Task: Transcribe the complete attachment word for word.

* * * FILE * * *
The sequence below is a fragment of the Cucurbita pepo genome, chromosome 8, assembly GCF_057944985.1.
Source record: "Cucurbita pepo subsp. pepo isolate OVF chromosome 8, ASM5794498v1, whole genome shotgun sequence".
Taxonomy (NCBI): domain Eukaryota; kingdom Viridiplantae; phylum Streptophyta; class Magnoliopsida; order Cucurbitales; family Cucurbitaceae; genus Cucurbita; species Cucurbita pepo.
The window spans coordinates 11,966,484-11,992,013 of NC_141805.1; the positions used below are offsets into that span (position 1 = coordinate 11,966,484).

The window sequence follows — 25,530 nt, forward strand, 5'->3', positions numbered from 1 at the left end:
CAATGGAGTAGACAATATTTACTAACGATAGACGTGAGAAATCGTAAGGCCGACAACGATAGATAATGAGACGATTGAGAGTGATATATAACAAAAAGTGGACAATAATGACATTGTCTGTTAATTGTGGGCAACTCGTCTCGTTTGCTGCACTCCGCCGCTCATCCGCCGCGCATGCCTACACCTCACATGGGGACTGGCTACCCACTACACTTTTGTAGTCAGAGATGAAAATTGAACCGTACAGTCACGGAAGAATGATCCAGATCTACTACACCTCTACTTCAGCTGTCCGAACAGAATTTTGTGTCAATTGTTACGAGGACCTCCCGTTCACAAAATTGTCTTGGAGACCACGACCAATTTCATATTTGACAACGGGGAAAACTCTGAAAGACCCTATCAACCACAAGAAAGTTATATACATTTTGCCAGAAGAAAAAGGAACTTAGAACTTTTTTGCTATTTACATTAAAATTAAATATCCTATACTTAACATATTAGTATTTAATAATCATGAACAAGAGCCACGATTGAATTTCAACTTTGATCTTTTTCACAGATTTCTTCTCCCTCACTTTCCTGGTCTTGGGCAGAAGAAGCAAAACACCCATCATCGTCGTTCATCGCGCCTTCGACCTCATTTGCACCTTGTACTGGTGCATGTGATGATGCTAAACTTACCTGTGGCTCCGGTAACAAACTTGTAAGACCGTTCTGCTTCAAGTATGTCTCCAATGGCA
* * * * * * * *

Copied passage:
The sequence below is a fragment of the Cucurbita pepo genome, chromosome 8, assembly GCF_057944985.1.
Source record: "Cucurbita pepo subsp. pepo isolate OVF chromosome 8, ASM5794498v1, whole genome shotgun sequence".
Taxonomy (NCBI): domain Eukaryota; kingdom Viridiplantae; phylum Streptophyta; class Magnoliopsida; order Cucurbitales; family Cucurbitaceae; genus Cucurbita; species Cucurbita pepo.
The window spans coordinates 11,966,484-11,992,013 of NC_141805.1; the positions used below are offsets into that span (position 1 = coordinate 11,966,484).

The window sequence follows — 25,530 nt, forward strand, 5'->3', positions numbered from 1 at the left end:
CAATGGAGTAGACAATATTTACTAACGATAGACGTGAGAAATCGTAAGGCCGACAACGATAGATAATGAGACGATTGAGAGTGATATATAACAAAAAGTGGACAATAATGACATTGTCTGTTAATTGTGGGCAACTCGTCTCGTTTGCTGCACTCCGCCGCTCATCCGCCGCGCATGCCTACACCTCACATGGGGACTGGCTACCCACTACACTTTTGTAGTCAGAGATGAAAATTGAACCGTACAGTCACGGAAGAATGATCCAGATCTACTACACCTCTACTTCAGCTGTCCGAACAGAATTTTGTGTCAATTGTTACGAGGACCTCCCGTTCACAAAATTGTCTTGGAGACCACGACCAATTTCATATTTGACAACGGGGAAAACTCTGAAAGACCCTATCAACCACAAGAAAGTTATATACATTTTGCCAGAAGAAAAAGGAACTTAGAACTTTTTTGCTATTTACATTAAAATTAAATATCCTATACTTAACATATTAGTATTTAATAATCATGAACAAGAGCCACGATTGAATTTCAACTTTGATCTTTTTCACAGATTTCTTCTCCCTCACTTTCCTGGTCTTGGGCAGAAGAAGCAAAACACCCATCATCGTCGTTCATCGCGCCTTCGACCTCATTTGCACCTTGTACTGGTGCATGTGATGATGCTAAACTTACCTGTGGCTCCGGTAACAAACTTGTAAGACCGTTCTGCTTCAAGTATGTCTCCAATGGCA